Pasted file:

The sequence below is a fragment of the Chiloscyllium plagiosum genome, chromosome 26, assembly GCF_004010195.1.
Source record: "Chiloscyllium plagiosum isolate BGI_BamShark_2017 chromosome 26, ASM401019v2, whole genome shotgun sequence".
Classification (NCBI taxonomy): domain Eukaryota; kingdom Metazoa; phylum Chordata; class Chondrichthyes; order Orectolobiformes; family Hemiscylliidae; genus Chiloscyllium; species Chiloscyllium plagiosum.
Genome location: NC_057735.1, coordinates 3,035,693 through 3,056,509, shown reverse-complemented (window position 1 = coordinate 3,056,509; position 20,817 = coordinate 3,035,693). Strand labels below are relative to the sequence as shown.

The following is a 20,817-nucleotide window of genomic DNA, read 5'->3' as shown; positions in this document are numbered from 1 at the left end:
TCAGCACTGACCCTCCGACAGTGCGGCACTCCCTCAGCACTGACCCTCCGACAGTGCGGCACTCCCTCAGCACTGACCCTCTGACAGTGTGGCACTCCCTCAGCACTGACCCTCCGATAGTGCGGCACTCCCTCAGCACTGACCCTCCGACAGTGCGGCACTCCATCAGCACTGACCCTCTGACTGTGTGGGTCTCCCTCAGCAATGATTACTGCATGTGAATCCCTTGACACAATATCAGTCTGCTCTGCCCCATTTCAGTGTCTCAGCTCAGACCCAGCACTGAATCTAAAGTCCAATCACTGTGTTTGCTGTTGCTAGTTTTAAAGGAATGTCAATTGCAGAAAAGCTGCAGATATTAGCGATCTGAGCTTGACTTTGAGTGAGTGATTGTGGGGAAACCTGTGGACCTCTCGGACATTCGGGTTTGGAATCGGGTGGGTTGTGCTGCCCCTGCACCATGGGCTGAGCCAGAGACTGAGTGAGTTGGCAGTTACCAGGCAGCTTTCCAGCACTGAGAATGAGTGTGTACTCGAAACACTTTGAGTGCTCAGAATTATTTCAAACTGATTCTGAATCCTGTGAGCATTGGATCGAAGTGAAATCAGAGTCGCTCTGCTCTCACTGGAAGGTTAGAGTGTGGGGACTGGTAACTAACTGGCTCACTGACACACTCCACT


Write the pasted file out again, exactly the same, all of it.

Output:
The sequence below is a fragment of the Chiloscyllium plagiosum genome, chromosome 26, assembly GCF_004010195.1.
Source record: "Chiloscyllium plagiosum isolate BGI_BamShark_2017 chromosome 26, ASM401019v2, whole genome shotgun sequence".
Classification (NCBI taxonomy): domain Eukaryota; kingdom Metazoa; phylum Chordata; class Chondrichthyes; order Orectolobiformes; family Hemiscylliidae; genus Chiloscyllium; species Chiloscyllium plagiosum.
Genome location: NC_057735.1, coordinates 3,035,693 through 3,056,509, shown reverse-complemented (window position 1 = coordinate 3,056,509; position 20,817 = coordinate 3,035,693). Strand labels below are relative to the sequence as shown.

The following is a 20,817-nucleotide window of genomic DNA, read 5'->3' as shown; positions in this document are numbered from 1 at the left end:
TCAGCACTGACCCTCCGACAGTGCGGCACTCCCTCAGCACTGACCCTCCGACAGTGCGGCACTCCCTCAGCACTGACCCTCTGACAGTGTGGCACTCCCTCAGCACTGACCCTCCGATAGTGCGGCACTCCCTCAGCACTGACCCTCCGACAGTGCGGCACTCCATCAGCACTGACCCTCTGACTGTGTGGGTCTCCCTCAGCAATGATTACTGCATGTGAATCCCTTGACACAATATCAGTCTGCTCTGCCCCATTTCAGTGTCTCAGCTCAGACCCAGCACTGAATCTAAAGTCCAATCACTGTGTTTGCTGTTGCTAGTTTTAAAGGAATGTCAATTGCAGAAAAGCTGCAGATATTAGCGATCTGAGCTTGACTTTGAGTGAGTGATTGTGGGGAAACCTGTGGACCTCTCGGACATTCGGGTTTGGAATCGGGTGGGTTGTGCTGCCCCTGCACCATGGGCTGAGCCAGAGACTGAGTGAGTTGGCAGTTACCAGGCAGCTTTCCAGCACTGAGAATGAGTGTGTACTCGAAACACTTTGAGTGCTCAGAATTATTTCAAACTGATTCTGAATCCTGTGAGCATTGGATCGAAGTGAAATCAGAGTCGCTCTGCTCTCACTGGAAGGTTAGAGTGTGGGGACTGGTAACTAACTGGCTCACTGACACACTCCACT